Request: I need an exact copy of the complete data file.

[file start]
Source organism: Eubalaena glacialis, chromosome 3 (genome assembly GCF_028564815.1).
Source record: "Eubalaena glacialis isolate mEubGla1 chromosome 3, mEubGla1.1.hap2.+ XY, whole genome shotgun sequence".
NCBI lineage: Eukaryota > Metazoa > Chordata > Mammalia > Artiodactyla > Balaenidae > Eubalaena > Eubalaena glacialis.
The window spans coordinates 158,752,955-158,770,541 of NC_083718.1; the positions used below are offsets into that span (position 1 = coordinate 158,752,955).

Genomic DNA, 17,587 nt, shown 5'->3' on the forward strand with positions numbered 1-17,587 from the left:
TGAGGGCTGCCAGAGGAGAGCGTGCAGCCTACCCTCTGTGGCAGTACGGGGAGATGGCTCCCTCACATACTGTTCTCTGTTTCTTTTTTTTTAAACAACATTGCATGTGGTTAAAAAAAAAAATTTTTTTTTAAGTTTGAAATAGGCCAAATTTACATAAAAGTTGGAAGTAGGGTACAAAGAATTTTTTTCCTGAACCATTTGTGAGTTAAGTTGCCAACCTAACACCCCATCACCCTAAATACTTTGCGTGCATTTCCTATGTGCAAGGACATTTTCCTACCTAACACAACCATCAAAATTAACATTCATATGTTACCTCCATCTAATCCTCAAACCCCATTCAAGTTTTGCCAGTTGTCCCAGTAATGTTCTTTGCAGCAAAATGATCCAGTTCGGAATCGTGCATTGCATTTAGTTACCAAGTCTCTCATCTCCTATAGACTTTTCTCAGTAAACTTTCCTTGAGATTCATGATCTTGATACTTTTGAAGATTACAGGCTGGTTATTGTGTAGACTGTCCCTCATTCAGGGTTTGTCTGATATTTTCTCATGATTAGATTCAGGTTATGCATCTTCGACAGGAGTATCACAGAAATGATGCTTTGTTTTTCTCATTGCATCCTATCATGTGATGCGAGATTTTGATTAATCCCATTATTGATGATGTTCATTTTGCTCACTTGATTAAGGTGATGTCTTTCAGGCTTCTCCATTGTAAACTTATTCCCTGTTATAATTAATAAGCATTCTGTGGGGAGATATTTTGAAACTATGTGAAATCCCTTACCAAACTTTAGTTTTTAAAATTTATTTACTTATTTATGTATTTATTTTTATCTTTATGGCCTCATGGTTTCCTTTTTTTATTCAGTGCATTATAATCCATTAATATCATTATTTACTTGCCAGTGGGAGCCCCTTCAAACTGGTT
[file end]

Source organism: Eubalaena glacialis, chromosome 3 (genome assembly GCF_028564815.1).
Source record: "Eubalaena glacialis isolate mEubGla1 chromosome 3, mEubGla1.1.hap2.+ XY, whole genome shotgun sequence".
NCBI lineage: Eukaryota > Metazoa > Chordata > Mammalia > Artiodactyla > Balaenidae > Eubalaena > Eubalaena glacialis.
The window spans coordinates 158,752,955-158,770,541 of NC_083718.1; the positions used below are offsets into that span (position 1 = coordinate 158,752,955).

Genomic DNA, 17,587 nt, shown 5'->3' on the forward strand with positions numbered 1-17,587 from the left:
TGAGGGCTGCCAGAGGAGAGCGTGCAGCCTACCCTCTGTGGCAGTACGGGGAGATGGCTCCCTCACATACTGTTCTCTGTTTCTTTTTTTTTAAACAACATTGCATGTGGTTAAAAAAAAAAATTTTTTTTTAAGTTTGAAATAGGCCAAATTTACATAAAAGTTGGAAGTAGGGTACAAAGAATTTTTTTCCTGAACCATTTGTGAGTTAAGTTGCCAACCTAACACCCCATCACCCTAAATACTTTGCGTGCATTTCCTATGTGCAAGGACATTTTCCTACCTAACACAACCATCAAAATTAACATTCATATGTTACCTCCATCTAATCCTCAAACCCCATTCAAGTTTTGCCAGTTGTCCCAGTAATGTTCTTTGCAGCAAAATGATCCAGTTCGGAATCGTGCATTGCATTTAGTTACCAAGTCTCTCATCTCCTATAGACTTTTCTCAGTAAACTTTCCTTGAGATTCATGATCTTGATACTTTTGAAGATTACAGGCTGGTTATTGTGTAGACTGTCCCTCATTCAGGGTTTGTCTGATATTTTCTCATGATTAGATTCAGGTTATGCATCTTCGACAGGAGTATCACAGAAATGATGCTTTGTTTTTCTCATTGCATCCTATCATGTGATGCGAGATTTTGATTAATCCCATTATTGATGATGTTCATTTTGCTCACTTGATTAAGGTGATGTCTTTCAGGCTTCTCCATTGTAAACTTATTCCCTGTTATAATTAATAAGCATTCTGTGGGGAGATATTTTGAAACTATGTGAAATCCCTTACCAAACTTTAGTTTTTAAAATTTATTTACTTATTTATGTATTTATTTTTATCTTTATGGCCTCATGGTTTCCTTTTTTTATTCAGTGCATTATAATCCATTAATATCATTATTTACTTGCCAGTGGGAGCCCCTTCAAACTGGTT